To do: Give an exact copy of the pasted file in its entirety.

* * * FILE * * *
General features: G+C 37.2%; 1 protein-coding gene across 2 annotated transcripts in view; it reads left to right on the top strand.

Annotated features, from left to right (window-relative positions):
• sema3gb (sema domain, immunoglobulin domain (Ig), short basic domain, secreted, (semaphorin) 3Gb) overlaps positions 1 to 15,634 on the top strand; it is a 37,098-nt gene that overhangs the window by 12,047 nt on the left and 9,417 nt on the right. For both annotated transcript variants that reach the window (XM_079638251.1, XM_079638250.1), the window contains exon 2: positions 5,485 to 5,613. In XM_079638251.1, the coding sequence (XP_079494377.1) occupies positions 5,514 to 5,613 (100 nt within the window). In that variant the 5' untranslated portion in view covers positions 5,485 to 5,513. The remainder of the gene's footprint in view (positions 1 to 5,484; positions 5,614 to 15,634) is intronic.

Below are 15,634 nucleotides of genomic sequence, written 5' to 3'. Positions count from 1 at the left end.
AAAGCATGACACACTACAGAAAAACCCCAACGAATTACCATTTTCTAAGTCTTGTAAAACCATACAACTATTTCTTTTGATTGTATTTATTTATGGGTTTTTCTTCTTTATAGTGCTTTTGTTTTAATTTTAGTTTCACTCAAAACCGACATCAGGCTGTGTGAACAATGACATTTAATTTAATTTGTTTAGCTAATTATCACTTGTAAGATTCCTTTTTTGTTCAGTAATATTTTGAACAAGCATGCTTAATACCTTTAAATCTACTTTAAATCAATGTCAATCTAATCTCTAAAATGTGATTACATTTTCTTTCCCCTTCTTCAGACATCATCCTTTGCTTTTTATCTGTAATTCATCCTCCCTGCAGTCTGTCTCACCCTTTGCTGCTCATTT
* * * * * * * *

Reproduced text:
General features: G+C 37.2%; 1 protein-coding gene across 2 annotated transcripts in view; it reads left to right on the top strand.

Annotated features, from left to right (window-relative positions):
• sema3gb (sema domain, immunoglobulin domain (Ig), short basic domain, secreted, (semaphorin) 3Gb) overlaps positions 1 to 15,634 on the top strand; it is a 37,098-nt gene that overhangs the window by 12,047 nt on the left and 9,417 nt on the right. For both annotated transcript variants that reach the window (XM_079638251.1, XM_079638250.1), the window contains exon 2: positions 5,485 to 5,613. In XM_079638251.1, the coding sequence (XP_079494377.1) occupies positions 5,514 to 5,613 (100 nt within the window). In that variant the 5' untranslated portion in view covers positions 5,485 to 5,513. The remainder of the gene's footprint in view (positions 1 to 5,484; positions 5,614 to 15,634) is intronic.

Below are 15,634 nucleotides of genomic sequence, written 5' to 3'. Positions count from 1 at the left end.
AAAGCATGACACACTACAGAAAAACCCCAACGAATTACCATTTTCTAAGTCTTGTAAAACCATACAACTATTTCTTTTGATTGTATTTATTTATGGGTTTTTCTTCTTTATAGTGCTTTTGTTTTAATTTTAGTTTCACTCAAAACCGACATCAGGCTGTGTGAACAATGACATTTAATTTAATTTGTTTAGCTAATTATCACTTGTAAGATTCCTTTTTTGTTCAGTAATATTTTGAACAAGCATGCTTAATACCTTTAAATCTACTTTAAATCAATGTCAATCTAATCTCTAAAATGTGATTACATTTTCTTTCCCCTTCTTCAGACATCATCCTTTGCTTTTTATCTGTAATTCATCCTCCCTGCAGTCTGTCTCACCCTTTGCTGCTCATTT